• Ask participants to mute their microphones. Learn to use the moderator override functions.
    Learn how to use host override functions, such as muting participant mics. Note that those joining the meeting via dial-in may not be able to easily mute or unmute their microphones, as they may not be using a meeting client. They may also be unaware if the presenter has muted them.
  • Mention student names. Use students' names as frequently as possible. It grabs their attention and makes the online environment feel more personal.
  • Use emoticons. Learn to use emoticons to substitute for facial expressions, and learn to interpret your students' virtual facial expressions.
  • Have clear outcomes and activities for breakout rooms. Keep breakouts short. Designate roles (or ask participants to do so). Knowing that someone should be taking notes and that the group is expected to report on their work helps breakout rooms to be productive.
  • Get comfortable with instant messaging. Learn to monitor the instant messaging feature while you, a guest speaker, or other students are using microphones. This ensures participants without microphones can fully participate. You can also designate a co-facilitator or student to monitor the chat.
  • Record sessions. Recording your sessions allows students who could not attend to listen to the recorded session presentation. Recorded sessions that show student names and faces are not appropriate to use in future semesters, as it is a FERPA violation.
  • Ask participants to state their names before speaking. 
    • Participants who are blind and those participating via dial-in will be made aware of who is speaking.
    • Sign language interpreter will convey the speaker’s name to the participant who is deaf or hard-of-hearing so that they may participate fully.
    • People editing the meeting captions will properly identify speakers.
    • If two participants speak at once, the instructor will know who to call on.
  • Ask participants to introduce themselves when entering a breakout room. This will help those who do not have access to video to know who their fellow breakout group participants are.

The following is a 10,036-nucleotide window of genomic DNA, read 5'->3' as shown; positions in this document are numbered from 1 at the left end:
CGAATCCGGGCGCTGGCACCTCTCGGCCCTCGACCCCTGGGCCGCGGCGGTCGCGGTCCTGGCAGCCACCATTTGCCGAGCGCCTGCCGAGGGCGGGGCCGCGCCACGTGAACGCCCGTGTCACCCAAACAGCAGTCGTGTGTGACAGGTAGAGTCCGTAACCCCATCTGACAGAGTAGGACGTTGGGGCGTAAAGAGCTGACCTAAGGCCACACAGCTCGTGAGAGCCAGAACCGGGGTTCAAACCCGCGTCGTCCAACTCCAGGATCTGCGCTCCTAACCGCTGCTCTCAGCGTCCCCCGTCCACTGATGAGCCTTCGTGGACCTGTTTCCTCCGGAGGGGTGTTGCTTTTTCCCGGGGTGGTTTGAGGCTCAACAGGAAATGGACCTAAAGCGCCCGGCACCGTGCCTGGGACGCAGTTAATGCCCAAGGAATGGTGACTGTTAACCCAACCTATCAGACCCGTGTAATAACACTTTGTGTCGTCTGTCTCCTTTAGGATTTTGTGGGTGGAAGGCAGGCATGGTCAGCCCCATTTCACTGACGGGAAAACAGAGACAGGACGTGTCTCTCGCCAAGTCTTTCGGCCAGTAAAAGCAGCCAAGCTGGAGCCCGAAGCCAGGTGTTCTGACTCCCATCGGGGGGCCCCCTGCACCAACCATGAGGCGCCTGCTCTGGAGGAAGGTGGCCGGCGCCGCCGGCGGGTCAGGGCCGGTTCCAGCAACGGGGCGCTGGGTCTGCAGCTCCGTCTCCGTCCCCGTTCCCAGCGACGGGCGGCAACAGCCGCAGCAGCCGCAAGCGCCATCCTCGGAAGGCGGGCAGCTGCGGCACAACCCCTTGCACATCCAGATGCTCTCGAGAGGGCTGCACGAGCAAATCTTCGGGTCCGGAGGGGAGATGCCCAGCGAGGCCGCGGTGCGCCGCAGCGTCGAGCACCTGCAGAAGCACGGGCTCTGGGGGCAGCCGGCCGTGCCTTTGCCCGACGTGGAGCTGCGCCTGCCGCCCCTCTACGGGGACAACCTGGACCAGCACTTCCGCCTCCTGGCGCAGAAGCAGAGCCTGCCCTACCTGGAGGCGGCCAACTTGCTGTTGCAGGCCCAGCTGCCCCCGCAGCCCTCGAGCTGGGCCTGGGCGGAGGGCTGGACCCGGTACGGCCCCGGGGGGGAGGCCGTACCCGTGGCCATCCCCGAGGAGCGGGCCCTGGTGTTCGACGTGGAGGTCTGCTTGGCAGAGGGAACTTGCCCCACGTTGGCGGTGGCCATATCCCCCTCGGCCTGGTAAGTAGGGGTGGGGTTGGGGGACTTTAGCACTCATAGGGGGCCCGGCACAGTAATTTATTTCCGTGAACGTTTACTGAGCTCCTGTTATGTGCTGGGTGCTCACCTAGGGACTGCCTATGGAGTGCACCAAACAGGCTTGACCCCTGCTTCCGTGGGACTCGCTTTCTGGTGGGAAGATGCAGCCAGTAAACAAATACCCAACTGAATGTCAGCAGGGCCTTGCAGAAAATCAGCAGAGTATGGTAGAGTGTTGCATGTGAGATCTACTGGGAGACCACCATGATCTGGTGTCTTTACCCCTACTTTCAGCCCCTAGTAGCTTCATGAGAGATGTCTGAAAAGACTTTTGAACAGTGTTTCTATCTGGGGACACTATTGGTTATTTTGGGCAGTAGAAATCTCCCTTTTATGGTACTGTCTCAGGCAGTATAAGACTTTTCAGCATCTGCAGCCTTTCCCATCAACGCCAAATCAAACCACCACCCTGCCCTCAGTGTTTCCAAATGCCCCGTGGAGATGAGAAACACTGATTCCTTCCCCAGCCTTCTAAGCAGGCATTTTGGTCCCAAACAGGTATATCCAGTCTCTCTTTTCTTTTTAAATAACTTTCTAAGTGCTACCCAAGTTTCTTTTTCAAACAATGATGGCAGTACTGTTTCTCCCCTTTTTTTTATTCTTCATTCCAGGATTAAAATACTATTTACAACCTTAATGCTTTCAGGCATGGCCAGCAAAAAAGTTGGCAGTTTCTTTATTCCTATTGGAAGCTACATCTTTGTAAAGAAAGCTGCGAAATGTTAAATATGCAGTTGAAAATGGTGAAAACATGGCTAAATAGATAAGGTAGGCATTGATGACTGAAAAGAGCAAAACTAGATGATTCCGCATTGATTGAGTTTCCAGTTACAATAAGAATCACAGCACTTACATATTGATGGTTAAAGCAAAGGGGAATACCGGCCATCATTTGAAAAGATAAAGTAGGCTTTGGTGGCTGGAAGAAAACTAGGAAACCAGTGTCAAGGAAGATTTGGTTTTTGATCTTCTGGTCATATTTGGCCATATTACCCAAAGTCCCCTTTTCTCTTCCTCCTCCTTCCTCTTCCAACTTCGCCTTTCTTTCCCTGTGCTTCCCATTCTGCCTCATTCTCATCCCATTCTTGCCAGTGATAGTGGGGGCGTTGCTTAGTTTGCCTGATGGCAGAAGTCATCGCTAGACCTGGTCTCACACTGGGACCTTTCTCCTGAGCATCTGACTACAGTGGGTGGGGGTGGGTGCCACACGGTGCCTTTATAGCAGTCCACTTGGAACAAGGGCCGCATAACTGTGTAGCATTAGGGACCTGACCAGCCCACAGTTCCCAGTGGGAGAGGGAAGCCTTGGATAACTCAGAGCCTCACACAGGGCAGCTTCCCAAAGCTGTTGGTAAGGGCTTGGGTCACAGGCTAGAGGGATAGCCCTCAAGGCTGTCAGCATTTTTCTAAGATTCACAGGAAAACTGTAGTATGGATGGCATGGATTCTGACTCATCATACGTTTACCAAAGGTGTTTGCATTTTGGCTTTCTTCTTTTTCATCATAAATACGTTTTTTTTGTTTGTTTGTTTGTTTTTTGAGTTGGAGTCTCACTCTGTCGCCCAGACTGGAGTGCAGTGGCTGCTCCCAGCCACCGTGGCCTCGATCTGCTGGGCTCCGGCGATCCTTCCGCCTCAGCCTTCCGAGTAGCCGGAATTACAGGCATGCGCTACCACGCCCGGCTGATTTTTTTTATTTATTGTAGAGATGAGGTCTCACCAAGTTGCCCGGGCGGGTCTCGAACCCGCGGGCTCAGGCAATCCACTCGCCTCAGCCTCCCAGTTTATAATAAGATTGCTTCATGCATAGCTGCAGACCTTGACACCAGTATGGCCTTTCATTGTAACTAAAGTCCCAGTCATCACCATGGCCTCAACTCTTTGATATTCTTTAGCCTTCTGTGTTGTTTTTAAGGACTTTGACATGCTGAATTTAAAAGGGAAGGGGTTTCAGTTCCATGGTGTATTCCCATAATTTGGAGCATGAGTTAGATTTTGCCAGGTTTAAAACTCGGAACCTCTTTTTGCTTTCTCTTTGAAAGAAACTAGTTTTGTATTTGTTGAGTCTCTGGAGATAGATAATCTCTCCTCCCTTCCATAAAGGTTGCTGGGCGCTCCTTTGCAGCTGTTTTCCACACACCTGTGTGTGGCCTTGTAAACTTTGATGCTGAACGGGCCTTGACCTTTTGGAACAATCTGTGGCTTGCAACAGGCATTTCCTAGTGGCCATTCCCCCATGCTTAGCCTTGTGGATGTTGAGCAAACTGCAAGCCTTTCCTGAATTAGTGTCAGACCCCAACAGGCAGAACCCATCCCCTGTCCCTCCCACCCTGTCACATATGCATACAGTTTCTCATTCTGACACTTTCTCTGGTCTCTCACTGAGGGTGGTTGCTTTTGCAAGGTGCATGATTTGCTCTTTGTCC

• Solicit feedback. Ask for feedback from your students to help you improve content and delivery for your next course by using the polling feature.

Synchronous learning strategies and activities

One of the major complaints of online events is the lack of spontaneous interactions with other people. Hallway conversations and chatting during breaks builds relationships. The community building and engagement strategies that follow can be an antidote to the boredom and social isolation that can plague virtual events. Items that are marked with a double asterisk (**) may be especially helpful for community building.

  • ** Breakout rooms in the beginning or middle of sessions can be a great way to allow spontaneous conversation while ensuring participants don't just check out early at the end of a session. Put all the students in random breakout rooms for 5 minutes at the beginning of each session. They can debrief about the previous session or other things that they are doing or have side conversations. The key to this working is "no agenda."
  • ** Ice breakers: Pair participants up in breakout rooms and have them introduce one another. Providing a list of optional interview questions may be helpful for some participants.
  • Provide your participations with information on how and where they should communicate. Identify the preferred communication channel when you are in a blended synchronous environment. Should they use their microphones and speak? Should they use text chat? When participants must split their attention between audio and text chat, conversations can be hard to follow. Help your participants focus so that they do not miss important information. Instructors also need to make a plan for how they will monitor the text chat and the in-person and video interactions.